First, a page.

Meeting up with Tormod and Elin of Biotope last year has inspired a lot of discussion on the form and function of observation hides and viewing platforms. We are looking at bringing some of their ideas to the UK and one of the tough parts of my job is that I now have to go up to Varanger, Norway next week for Gullfest 2014 in order to get a close view of some of their designs.
Recently, I was up at the RSPB Dearne Valley reserve at Old Moor running a soils and hydrology course. It is always a pleasure to visit this well run and ‘thinking’ reserve. Two booming Bitterns in the small area of reedbed is their reward for good habitat management. The scrape management is excellent and underlined by the 30 species of wader recorded last year (the 4th best RSPB site). However, my attention this visit was drawn to their new ‘sunken hide’ – a hide with the viewing slots at ground level so you are eye-to-eye with the buntings, finches and Tree Sparrows coming in to a feeding station. Last year, on my last visit, we had discussed how we could provide new types of viewing and photographic opportunities and no surprise, the team has delivered. More details here.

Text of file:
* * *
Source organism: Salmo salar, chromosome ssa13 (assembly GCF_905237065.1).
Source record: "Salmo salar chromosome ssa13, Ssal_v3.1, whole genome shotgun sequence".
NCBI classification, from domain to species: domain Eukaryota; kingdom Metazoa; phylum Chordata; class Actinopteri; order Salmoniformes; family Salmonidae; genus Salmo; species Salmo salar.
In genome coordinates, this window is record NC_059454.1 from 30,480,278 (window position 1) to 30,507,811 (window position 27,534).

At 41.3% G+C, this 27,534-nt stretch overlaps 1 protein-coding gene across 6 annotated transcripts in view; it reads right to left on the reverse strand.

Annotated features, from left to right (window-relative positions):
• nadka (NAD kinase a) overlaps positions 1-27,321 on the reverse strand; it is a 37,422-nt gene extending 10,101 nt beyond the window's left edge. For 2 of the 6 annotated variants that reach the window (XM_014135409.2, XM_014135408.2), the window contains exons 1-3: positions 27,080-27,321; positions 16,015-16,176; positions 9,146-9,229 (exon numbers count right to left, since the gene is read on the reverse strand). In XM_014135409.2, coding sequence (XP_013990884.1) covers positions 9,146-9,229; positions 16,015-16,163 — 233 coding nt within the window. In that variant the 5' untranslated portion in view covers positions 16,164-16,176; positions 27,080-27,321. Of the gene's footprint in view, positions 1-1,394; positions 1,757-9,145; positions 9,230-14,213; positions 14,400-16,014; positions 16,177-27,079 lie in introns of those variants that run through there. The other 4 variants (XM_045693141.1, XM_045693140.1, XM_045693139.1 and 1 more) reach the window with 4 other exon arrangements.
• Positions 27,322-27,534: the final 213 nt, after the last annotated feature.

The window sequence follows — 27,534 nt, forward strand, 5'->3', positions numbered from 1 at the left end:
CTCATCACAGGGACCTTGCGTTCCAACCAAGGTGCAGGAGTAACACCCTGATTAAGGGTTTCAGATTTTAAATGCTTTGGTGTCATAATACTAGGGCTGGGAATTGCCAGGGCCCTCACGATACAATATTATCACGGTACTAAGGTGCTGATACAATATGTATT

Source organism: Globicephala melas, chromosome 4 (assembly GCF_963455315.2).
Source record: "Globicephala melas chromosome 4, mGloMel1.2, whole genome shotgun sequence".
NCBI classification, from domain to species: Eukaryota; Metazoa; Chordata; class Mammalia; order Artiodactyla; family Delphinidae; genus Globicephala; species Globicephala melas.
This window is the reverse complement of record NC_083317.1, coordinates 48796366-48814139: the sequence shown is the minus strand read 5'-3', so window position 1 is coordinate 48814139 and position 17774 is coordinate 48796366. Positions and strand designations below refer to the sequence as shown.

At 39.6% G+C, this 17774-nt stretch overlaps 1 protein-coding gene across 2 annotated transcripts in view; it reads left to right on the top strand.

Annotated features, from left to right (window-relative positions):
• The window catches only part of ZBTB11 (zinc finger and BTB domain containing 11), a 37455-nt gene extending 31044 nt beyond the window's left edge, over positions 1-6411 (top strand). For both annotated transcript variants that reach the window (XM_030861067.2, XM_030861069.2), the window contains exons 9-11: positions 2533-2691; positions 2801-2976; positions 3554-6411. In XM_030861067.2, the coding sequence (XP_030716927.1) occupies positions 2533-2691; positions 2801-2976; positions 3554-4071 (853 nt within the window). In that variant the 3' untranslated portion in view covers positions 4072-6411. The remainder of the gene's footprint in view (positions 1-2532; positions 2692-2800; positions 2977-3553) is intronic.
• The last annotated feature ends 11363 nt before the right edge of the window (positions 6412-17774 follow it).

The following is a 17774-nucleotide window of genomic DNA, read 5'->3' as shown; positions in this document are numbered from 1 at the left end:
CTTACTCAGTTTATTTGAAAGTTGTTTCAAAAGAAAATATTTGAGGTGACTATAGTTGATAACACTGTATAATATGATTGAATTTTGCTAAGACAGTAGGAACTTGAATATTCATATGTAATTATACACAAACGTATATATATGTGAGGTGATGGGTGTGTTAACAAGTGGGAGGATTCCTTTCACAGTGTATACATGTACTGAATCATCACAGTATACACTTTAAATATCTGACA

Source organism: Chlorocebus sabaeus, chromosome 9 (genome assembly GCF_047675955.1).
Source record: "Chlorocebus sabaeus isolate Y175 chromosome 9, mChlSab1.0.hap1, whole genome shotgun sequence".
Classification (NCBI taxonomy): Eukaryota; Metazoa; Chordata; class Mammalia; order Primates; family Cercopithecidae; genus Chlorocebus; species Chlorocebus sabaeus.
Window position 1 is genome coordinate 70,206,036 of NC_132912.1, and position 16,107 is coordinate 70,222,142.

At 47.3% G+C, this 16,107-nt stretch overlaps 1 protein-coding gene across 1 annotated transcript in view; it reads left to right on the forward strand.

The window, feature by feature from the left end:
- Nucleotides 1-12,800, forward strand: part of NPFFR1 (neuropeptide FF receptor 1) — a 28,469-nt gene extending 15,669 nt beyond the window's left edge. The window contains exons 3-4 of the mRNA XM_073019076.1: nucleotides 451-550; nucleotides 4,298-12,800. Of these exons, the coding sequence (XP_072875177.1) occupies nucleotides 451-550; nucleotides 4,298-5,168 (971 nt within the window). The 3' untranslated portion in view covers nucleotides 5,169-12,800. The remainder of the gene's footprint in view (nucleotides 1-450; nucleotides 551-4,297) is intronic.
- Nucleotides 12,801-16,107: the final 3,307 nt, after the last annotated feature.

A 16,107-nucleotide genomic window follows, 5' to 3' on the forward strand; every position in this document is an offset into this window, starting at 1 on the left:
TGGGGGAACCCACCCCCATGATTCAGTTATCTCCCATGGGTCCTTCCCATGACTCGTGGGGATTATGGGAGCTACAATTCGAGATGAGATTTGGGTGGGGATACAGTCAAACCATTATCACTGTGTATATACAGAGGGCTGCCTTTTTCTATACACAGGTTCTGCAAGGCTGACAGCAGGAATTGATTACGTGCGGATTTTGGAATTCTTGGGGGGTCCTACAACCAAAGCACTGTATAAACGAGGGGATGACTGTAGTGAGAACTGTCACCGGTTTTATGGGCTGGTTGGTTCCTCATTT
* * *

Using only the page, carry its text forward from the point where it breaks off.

Also getting in on the act is Rye Meads. A new Kingfisher bank and bat hibernaculum is taking shape on the edge of the scrape, accompanied by a low level, close viewing and photographic hide. But the best is yet to come….
Pics above - Old Moor reed bed (RSPB Dearne Valley), their 'sunken hide', Rye Meads Kingfisher bank taking shape.